Hubert dismounted, prostrated himself and said, “Lord, what wouldst Thou have me do?” He received the answer, “Go and seek Lambert, and he will instruct you”.

Hubert set out immediately for Maastricht, for there Lambert was bishop. Saint Lambert received Hubert kindly, and became his spiritual director. Hubert now renounced all his very considerable honours, and gave up his birthright to Aquitaine to his younger brother Odo, whom he made guardian of his infant son, Floribert. Having distributed all his personal wealth among the poor, he studied for the priesthood, was soon ordained, and shortly afterwards became one of St. Lambert’s chief associates in the administration of his diocese.

By the advice of St. Lambert, Hubert made a pilgrimage to Rome in 708, but during his absence, Lambert was assassinated by the followers of Pippin. According to the hagiographies of Hubert, this act was simultaneously revealed to the Pope in a vision, together with an injunction to appoint Hubert Bishop of Maastricht.

He distributed his episcopal revenues among the poor, was diligent in fasting and prayer, and became famous for his eloquence in the pulpit. In 720, in obedience to a vision, Hubert translated St. Lambert’s remains from Maastrict to Liège with great pomp and ceremonial, several neighbouring bishops assisting. A basilica for the relics was built upon the site of St Lambert’s martyrdom, and was made a cathedral the following year, the see being removed from Maastricht to Liège, then only a small village. This laid the foundation of the future greatness of Liège, of which Saint Lambert is honoured as patron, and Saint Hubert as founder and first bishop. Hubert actively evangelised among the pagans in the extensive Ardennes forests and in Brabant.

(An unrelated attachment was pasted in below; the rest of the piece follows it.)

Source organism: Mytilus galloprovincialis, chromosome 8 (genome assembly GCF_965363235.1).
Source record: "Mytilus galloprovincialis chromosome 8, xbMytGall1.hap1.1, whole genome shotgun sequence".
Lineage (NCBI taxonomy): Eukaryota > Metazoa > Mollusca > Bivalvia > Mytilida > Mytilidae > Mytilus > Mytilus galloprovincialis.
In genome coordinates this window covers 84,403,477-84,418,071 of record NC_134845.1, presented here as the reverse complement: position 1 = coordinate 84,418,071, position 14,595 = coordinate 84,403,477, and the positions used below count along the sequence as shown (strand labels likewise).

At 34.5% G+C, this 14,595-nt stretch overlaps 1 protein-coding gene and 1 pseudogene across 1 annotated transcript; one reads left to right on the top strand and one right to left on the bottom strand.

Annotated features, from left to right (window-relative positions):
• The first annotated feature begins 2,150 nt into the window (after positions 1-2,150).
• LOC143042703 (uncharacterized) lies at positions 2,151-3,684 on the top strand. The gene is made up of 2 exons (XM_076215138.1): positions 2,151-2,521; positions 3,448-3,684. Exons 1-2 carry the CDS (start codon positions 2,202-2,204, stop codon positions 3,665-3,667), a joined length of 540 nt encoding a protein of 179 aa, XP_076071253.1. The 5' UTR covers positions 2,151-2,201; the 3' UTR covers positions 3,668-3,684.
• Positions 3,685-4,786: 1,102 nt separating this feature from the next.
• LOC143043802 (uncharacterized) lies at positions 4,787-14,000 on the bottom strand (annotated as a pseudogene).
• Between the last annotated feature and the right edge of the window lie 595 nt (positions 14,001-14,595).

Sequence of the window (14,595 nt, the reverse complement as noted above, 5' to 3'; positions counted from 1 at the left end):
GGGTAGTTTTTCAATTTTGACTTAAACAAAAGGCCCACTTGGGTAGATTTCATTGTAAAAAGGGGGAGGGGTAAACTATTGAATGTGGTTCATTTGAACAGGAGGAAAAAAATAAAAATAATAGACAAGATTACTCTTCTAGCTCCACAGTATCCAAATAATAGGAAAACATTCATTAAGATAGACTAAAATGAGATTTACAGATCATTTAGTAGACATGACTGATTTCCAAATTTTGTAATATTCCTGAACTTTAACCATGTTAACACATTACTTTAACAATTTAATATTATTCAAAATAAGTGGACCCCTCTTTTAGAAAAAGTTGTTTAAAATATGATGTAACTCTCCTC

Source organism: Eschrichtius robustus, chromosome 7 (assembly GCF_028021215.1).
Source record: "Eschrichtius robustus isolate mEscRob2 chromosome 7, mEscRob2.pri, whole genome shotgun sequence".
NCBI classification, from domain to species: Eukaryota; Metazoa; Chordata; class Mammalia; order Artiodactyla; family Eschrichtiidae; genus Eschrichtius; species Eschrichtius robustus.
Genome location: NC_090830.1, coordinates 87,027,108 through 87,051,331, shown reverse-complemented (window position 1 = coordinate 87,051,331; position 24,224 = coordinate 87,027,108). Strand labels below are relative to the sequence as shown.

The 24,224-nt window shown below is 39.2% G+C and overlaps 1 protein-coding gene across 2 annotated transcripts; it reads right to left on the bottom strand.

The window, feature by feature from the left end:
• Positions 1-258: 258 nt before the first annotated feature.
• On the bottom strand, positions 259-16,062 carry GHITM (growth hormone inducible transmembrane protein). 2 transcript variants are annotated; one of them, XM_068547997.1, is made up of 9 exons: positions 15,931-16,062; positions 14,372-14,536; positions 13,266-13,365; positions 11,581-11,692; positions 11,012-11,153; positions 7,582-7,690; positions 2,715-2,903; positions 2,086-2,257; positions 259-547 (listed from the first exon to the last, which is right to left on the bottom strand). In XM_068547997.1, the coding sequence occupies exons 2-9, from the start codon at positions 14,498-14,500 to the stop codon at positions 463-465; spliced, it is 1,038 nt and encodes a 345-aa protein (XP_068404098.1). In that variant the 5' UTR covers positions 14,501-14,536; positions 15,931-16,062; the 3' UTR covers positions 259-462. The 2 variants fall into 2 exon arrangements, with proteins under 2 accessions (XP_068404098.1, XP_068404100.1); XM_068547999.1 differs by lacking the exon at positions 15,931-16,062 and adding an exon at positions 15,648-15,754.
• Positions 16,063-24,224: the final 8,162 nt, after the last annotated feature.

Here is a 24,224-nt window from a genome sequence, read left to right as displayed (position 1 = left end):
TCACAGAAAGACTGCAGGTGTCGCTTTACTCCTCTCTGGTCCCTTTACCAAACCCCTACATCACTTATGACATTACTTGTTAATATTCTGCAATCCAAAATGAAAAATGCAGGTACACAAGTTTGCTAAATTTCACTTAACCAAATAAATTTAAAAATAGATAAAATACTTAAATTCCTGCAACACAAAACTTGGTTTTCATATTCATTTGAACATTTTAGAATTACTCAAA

Hubert died peacefully in Fura, Brabant, 30 May, 727 or 728. He was first buried in the collegiate church of St. Peter, Liège, but his bones were exhumed and translated to the Benedictine Abbey of Amdain (“Andagium”, in French “Andage”, the present-day Saint-Hubert, Belgium) in the Ardennes in 825. The abbey became a focus for pilgrimages, until the coffin disappeared during the Reformation.

Saint Hubert was widely venerated in the Middle Ages and several military orders were named after him: the Bavarian, the Bohemian and that of the Archbishop Prince-Elector of Cologne.

His Feast Day is 3 November.
(excerpt taken from romanchrisendomblogspot.com)

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(the pin of St Hubert which is to be worn on the day of the hunt, reminding those who hunt to offer thanks to a gracious Heavenly Father who provides for all of our needs. . .)

Beauty in decay

Autumn wins you best by this its mute appeal to sympathy for its decay.
Robert Browning

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A long day spent delving deep into the woods leads one to the discovery of the otherworldly and alienesque.
Flora, fauna, fungi. . .
There is both life and death . . .
And there is beauty, even in decay. . .

These images are of the myriad species of shelf or bracket fungi (polypores).
These woody growths are telltale signs of the decline and eventual death of a hardwood tree.
They have been used throughout the centuries for both the making of jewelry, medicines as well as sustenance—

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(all images are shelf fungi (polypores) / Troup Co, Georgia / Julie Cook / 2014)

The Journey

“Sometimes it’s the journey that is more important than the end result—“
quote by Julie Cook and countless others who have voiced a similar observation

“Be of good cheer. Do not think of today’s failures, but of the success that may come tomorrow. You have set yourselves a difficult task, but you will succeed if you persevere; and you will find a joy in overcoming obstacles. Remember, no effort that we make to attain something beautiful is ever lost.”
― Helen Keller

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(McKenzie Pass Lava flow Oregon / Julie Cook / 2012)

(I’ve written about our son before and of his struggles in school.
Today my thoughts are of him as well as with him on this particular Saturday and of a potentially life changing test.
Today I am transported back to a life, many years ago, and to what it has taken to get us all to this particular day. . .)

I have had, in the back of my mind, the intention of writing a certain post one day. . .a post in the not so distant future. . .a post that is to come most likely, hopefully, in a couple of months, a little later down the road. . .
. . .and yet. . .